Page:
Posted on September 17, 2022 at 7:35 PM
Ride-hailing service Uber has become the latest victim of a cyberattack, which has forced several critical systems offline. According to the report, the incident was a result of social engineering attack by a teenage hacktivist on one of Uber’s employees.
The incident was discovered on Thursday when the individual who claimed responsibility for the attack, shared screengrabs of the breached Uber detail with security researchers.
The breach has also been confirmed by Uber’s communications team via Twitter on Friday, September 16. The team said it is responding to a cyber security incident, and more information will be shared as they become available. They also confirmed that law enforcement has been informed about the incident. No additional details about the situation have been provided as of press time.
A “Total Compromise” Of Majority Of The Systems
Security engineer at Yuga Labs, Sam Curry, was among those the hacker contacted. He described the incident as a “total compromise” as the threat actor seemed to have accessed the majority of the company’s systems. The threat actors also told reporters that they breached Uber after successfully compromising an employee’s network access. They sent the victim text messages to gain their credentials while posing as an internal IT admin.
After initially compromising the network through the employee’s network, they appeared to establish persistence and gained access to the majority of the firm’s internal resources following a successful scanning of the company’s network.
The hackers then gained a strong presence within the network after accessing a PowerShell script that has privileged credentials for an admin user of Thycotic. This gave the threat actor more access to multiple services on the platform.
The Hackers Accessed Several Systems
Windows, VMware, Slack, OneLogin, GSuite, Duo, and Amazon Web services are among the systems that were compromised by the hacker. Additionally, the attacker also had access to data from Uber’s HackerOne bug bounty program. This could be highly sensitive for the company if it contains information about unpatched or undisclosed bugs in its application.
The threat actor also utilized Slack to send messages to Uber employees that listed the breached documents and posted pornographic imagery on an intranet page. Also, the threat actor who claimed responsibility for the attack claimed to be 18 years old and only tested their skills. The hacker said the attack aimed to create awareness and advocate for better pay for Uber drivers.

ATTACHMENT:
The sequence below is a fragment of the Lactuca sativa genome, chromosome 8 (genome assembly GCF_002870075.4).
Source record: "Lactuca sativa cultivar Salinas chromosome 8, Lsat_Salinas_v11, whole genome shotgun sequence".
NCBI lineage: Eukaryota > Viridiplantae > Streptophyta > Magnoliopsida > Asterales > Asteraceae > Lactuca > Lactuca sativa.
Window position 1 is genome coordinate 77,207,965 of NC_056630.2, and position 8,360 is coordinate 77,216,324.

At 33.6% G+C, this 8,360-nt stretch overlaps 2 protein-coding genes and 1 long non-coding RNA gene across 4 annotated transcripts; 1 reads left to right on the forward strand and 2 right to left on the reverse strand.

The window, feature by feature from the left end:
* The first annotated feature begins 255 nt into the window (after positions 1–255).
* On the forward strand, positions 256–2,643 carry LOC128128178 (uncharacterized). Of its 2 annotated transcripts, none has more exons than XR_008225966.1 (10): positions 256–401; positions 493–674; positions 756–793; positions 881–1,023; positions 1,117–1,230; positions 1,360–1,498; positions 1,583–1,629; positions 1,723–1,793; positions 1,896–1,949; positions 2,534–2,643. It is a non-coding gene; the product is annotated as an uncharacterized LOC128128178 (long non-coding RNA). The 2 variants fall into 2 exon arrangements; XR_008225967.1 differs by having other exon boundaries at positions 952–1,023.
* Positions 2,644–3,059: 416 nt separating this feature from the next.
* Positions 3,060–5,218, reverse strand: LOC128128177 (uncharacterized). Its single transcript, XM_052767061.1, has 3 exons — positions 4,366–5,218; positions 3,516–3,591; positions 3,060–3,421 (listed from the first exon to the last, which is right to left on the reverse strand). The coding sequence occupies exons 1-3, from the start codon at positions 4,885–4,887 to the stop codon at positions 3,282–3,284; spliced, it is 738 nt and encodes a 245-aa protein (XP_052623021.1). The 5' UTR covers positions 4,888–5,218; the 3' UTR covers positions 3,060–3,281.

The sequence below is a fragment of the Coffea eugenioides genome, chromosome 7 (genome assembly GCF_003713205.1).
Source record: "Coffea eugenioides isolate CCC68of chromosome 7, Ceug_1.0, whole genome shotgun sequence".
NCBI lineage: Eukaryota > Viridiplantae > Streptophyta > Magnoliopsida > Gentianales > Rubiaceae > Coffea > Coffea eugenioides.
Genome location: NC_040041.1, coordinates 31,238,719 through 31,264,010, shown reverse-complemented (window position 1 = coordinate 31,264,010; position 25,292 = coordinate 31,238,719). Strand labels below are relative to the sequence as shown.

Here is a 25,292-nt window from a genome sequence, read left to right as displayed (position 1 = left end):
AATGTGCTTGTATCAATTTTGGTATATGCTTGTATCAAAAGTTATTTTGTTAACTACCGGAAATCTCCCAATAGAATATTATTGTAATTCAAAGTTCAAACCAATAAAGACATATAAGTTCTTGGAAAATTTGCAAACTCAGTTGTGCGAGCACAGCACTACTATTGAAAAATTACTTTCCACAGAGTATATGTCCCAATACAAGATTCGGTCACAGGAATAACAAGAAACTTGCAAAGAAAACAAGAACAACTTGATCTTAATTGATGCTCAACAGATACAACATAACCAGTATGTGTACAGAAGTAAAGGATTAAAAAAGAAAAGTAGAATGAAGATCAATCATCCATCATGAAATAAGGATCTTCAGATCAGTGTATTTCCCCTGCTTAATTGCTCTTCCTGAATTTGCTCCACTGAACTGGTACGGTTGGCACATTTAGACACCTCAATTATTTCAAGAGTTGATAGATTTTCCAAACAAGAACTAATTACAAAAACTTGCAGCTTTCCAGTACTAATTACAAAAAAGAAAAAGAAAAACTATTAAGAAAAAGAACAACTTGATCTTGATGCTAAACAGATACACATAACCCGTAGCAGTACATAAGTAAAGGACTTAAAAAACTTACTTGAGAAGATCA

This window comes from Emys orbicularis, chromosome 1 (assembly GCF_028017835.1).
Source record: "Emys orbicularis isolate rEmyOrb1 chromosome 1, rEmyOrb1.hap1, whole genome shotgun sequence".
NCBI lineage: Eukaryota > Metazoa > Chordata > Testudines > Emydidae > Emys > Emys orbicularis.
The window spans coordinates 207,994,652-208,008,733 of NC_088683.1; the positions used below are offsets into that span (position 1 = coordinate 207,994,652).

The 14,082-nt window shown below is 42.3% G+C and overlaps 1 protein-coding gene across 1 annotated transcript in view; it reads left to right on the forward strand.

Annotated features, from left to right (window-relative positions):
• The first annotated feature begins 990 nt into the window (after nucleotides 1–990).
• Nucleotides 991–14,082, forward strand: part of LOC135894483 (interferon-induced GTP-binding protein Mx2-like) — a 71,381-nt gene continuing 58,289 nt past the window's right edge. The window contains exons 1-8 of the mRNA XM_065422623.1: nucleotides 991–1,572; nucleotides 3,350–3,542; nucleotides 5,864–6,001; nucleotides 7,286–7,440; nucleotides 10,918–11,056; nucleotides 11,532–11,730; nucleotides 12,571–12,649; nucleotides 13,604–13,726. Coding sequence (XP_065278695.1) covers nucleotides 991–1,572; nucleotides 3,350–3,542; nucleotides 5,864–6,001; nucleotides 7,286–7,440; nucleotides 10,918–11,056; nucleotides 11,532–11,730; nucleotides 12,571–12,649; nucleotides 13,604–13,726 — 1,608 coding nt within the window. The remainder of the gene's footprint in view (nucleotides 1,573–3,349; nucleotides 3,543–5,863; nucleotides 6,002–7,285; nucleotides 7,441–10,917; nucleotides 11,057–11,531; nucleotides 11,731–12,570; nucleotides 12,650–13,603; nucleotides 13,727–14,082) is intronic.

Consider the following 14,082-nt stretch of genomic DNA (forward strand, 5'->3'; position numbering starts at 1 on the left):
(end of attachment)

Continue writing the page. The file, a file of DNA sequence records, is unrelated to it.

There is no information as to whether or not the threat actor had access to Uber customers’ or employees’ data. However, considering that they had access to the majority of the systems, there is a high possibility that those files would have been accessed as well.
In 2016, Uber had a hacking incident where 57 million user accounts were exposed. Uber was slammed with a $150 million fine for covering up the breach. Joe Sullivan, who was the company’s chief security officer at the time, is currently facing criminal charges over that incident.
The Laspsus$ Hacking Group Also Has Several Teenage Members
The alleged involvement of a teenager in the recent attack also brings to mind other recent attacks that were perpetuated by the Lapsus$ ransomware group. The hacking group used a similar fashion to exploit vulnerabilities in multifactor authentication (MFA) to breach the accounts of their victims.
While there is no evidence to suggest that the hacker is part of the Lapsus$ hacking syndicate, several of the gang’s members, who were recently caught, turned out to be teenagers.
More Teenagers Are Now Involved In Cyber Crime
A recent study carried out for the upcoming International Cyber Expo in London revealed that more teenagers are joining cybercriminal gangs. This trend could even be exacerbated if the cost-of-living crisis continues. A similar trend was also observed during the massive lay-offs at the peak of the covid-19 lockdowns. The study revealed that 40% of the parents were worried that their children could take to cybercrime.
This worry is also compounded as hacking tools keep getting cheaper. It is now easier for people to set up a hacking system or buy tools from the dark web than before. As a result, the world of cybercrime has expanded and accommodated even those who may not have the financial strength.
Today, more inexperienced persons are involved in hacking incidences because they can easily get the tools they need on the dark net at an affordable price, according to Simon Newman, Chief Executive Officer of the Cyber Resilience Center for London.